Managing your workforce through crisis

For most, your restaurant is more than a job, more than a community, it’s not unlike a family. A majority of us take this to heart and, as the head of the family, you want to take care of your staff in a manner consistent with that perspective. This is easy to do when your dining room is full, but what do you do when the government mandates you to shut your doors indefinitely?

This won’t last, when our industry “wakes back up” you’ll need your employees as urgently as they’ll need/want to come back to work.

REMEMBER: Take care of your employees the best you’re able and arm them with information. They’re a restaurant’s 1st and best channel for marketing and communications.


Remind your staff that you are all in this together: Emphasize that you’ll do anything in your power to sustain their livelihood. However, consider that if you do not make decisions that are in the best interest of the restaurant overall, they may not have a restaurant to come back to once the COVID-19 threat is over and restrictions are lifted.

Be as transparent as possible. Deciding on whether to share actual costs of running your business is up to each individual person, and under normal circumstances, I would advise against, but these are far from normal circumstance. Sharing your prime costs with your staff may help in understanding the dire situation, if they don’t understand already.

Don’t make promises you cannot keep. As of today, the mandated closure is through December 14th. However, the reality is that is a tentative date to be reassessed as the deadline approaches. Offer any support you can, which can be as simple as offering a ride to the grocery store if they need it, or offering them some of the perishable goods in your restaurant that will not last the duration of the shut-down.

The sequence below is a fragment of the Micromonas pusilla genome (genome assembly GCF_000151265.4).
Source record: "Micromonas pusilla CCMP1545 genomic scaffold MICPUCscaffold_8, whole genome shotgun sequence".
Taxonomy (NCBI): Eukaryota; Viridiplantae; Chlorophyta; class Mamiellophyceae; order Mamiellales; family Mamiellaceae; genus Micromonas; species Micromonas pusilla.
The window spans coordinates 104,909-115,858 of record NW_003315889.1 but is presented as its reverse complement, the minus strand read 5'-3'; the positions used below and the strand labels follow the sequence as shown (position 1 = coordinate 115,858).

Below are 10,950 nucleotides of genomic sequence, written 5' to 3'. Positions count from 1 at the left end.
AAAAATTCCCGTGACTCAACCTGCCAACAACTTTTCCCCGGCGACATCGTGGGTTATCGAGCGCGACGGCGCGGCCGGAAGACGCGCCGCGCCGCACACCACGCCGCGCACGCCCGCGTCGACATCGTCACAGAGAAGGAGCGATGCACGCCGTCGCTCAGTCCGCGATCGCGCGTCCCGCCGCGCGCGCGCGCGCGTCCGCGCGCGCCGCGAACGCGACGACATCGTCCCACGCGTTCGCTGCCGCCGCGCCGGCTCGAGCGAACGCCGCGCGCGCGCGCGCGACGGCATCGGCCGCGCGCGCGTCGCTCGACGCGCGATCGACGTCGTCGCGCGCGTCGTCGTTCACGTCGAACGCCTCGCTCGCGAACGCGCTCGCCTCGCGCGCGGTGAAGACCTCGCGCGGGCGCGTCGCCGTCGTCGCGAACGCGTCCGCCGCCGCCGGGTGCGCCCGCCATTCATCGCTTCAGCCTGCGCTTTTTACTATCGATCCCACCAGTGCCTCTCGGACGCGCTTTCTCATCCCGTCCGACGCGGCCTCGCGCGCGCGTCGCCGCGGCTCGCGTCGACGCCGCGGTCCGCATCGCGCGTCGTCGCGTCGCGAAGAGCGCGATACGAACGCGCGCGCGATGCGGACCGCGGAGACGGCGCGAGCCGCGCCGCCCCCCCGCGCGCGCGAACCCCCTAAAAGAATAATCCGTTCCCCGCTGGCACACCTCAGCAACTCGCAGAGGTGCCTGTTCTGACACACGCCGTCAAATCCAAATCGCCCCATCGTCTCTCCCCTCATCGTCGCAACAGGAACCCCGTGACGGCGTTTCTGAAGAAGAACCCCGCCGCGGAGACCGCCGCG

Layoffs: If you find yourself in the unfortunate position where you are forced to lay people off, ask for volunteers. Some employees may find that they will make more income (especially if new stimulus orders make it out of the Senate) if they go on unemployment as opposed to working slow shifts.

Stay Connected: Follow up with your staff regularly. A quick phone call or text just to check in and see how they are doing will go a long way towards maintaining loyalty and show them you care about their well-being.

Community: Facilitate a way for your employees to stay in contact with one another. With contact limited with the outside world, our friends and family are our greatest resource. Being able to communicate and interact with trusted individuals will be crucial during this time. Facilitating group conversations will allow your employees to support in each other in regard to childcare, meal prep, transportation, or any other needs that may have, not unlike a community bulletin board.

Menu: Construct your menu in a way that is easier to execute, minimizing the amount of staff you must keep clocked in. Remove items that may be labor intensive or have a long fire time.

Utilize your resources: There are many products available to you that may help you streamline your processes. Looking at value-added, pre-cooked, or pre-made products will help with minimizing prep and labor hours.

Marketing: If you have not invested in marketing, now would be a good time to start. Even if it just a Facebook page letting people know that you are open for business, it will go a long way. Just being open won’t be enough; people need to be able to find you. By staying connected with your staff you can request them to help amplify your message.

Repurpose: Find any way you can to keep your staff productive. If you have projects that you have been putting off, and have the resources to do so, utilize this time to accomplish those tasks. Set yourself up for success for when this pandemic is over. Whether is painting, deep cleaning, or establishing better inventory and product management, do whatever you can to set yourself up for success down the road.